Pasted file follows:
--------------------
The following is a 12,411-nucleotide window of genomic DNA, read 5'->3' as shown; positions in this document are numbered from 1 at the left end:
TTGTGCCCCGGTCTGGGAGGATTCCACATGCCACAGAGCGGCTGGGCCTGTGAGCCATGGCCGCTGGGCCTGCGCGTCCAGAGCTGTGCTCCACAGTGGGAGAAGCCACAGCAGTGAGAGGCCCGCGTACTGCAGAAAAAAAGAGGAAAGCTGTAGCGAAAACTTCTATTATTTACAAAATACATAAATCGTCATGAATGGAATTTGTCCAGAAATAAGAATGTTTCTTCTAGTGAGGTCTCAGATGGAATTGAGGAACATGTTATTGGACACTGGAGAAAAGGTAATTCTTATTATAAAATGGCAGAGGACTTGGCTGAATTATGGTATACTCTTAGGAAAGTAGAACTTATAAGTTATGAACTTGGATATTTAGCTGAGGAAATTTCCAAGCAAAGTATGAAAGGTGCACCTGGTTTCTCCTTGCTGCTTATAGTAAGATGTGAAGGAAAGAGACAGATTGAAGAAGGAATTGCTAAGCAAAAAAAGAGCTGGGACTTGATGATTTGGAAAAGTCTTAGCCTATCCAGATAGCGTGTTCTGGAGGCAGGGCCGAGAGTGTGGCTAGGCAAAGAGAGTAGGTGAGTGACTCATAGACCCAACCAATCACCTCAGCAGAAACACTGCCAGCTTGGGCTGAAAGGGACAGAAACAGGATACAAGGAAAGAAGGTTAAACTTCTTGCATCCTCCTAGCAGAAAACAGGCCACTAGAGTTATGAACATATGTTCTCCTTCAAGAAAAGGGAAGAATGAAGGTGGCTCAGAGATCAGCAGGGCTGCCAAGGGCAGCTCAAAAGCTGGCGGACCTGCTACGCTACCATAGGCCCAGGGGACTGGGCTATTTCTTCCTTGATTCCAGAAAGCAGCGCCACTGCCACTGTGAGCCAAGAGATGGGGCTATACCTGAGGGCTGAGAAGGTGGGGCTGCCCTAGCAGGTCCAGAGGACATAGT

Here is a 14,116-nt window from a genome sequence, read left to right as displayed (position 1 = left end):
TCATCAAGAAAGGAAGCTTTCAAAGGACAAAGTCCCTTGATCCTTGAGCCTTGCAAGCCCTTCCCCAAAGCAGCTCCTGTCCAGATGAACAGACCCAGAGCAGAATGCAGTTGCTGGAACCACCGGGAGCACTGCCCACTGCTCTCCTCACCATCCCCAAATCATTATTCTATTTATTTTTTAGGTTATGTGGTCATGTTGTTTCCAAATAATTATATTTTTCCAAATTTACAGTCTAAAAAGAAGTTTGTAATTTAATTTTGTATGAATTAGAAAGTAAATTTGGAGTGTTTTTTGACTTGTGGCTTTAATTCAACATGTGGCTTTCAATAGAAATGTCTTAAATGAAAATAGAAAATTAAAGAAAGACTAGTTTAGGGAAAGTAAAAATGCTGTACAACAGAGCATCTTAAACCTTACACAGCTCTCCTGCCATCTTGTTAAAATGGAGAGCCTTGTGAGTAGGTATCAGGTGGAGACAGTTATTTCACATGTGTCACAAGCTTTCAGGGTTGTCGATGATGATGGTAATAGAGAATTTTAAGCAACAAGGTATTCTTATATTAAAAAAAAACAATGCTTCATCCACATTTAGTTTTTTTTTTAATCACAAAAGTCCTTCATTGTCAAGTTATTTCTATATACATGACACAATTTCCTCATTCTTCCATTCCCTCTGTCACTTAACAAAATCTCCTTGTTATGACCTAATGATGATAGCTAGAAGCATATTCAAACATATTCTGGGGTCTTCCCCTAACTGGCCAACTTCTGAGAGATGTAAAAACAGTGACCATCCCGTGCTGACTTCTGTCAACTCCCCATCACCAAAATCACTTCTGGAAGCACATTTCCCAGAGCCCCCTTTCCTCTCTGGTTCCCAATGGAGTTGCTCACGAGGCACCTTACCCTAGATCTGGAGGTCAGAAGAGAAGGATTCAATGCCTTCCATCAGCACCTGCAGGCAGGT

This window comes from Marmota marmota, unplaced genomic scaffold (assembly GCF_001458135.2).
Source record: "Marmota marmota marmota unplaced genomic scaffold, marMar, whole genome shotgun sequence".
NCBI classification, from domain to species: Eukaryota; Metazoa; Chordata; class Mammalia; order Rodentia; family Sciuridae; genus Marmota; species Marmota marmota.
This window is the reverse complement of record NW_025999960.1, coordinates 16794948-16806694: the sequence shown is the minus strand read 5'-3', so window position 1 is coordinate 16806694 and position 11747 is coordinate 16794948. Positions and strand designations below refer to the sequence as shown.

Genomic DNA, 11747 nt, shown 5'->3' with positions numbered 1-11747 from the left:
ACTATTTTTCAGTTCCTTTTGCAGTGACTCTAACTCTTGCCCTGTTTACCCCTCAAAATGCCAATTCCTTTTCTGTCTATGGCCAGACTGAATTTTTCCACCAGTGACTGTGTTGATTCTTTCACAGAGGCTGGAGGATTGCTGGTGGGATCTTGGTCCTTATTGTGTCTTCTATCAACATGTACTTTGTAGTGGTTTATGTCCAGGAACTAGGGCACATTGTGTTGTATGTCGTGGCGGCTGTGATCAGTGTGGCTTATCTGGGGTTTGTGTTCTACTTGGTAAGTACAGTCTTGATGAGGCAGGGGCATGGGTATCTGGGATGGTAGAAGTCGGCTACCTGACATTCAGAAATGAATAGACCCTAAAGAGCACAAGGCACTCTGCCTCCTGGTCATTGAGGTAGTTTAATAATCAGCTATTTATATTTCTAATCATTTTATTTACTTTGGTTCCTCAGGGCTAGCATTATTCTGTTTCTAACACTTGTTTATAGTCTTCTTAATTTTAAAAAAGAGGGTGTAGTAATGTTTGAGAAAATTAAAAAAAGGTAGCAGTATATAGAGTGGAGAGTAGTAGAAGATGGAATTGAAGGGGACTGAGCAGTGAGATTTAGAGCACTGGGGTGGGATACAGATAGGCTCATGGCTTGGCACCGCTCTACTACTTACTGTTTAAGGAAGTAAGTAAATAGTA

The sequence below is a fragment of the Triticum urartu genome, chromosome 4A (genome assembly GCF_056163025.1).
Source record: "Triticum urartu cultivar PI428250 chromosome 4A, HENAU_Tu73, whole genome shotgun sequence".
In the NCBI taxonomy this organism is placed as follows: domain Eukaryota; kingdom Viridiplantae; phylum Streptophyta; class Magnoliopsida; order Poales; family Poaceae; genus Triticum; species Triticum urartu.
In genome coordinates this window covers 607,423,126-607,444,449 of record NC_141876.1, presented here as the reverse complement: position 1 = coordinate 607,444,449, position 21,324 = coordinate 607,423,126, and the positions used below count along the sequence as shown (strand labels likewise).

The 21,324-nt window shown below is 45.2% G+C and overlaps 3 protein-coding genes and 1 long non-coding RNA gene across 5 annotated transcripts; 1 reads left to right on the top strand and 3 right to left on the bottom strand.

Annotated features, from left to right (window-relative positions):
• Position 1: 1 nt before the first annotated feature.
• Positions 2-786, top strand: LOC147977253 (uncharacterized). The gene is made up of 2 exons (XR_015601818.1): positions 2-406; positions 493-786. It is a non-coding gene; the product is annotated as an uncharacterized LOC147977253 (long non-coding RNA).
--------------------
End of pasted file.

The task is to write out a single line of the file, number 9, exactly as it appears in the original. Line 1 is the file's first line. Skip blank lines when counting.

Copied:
Genomic DNA, 11747 nt, shown 5'->3' with positions numbered 1-11747 from the left: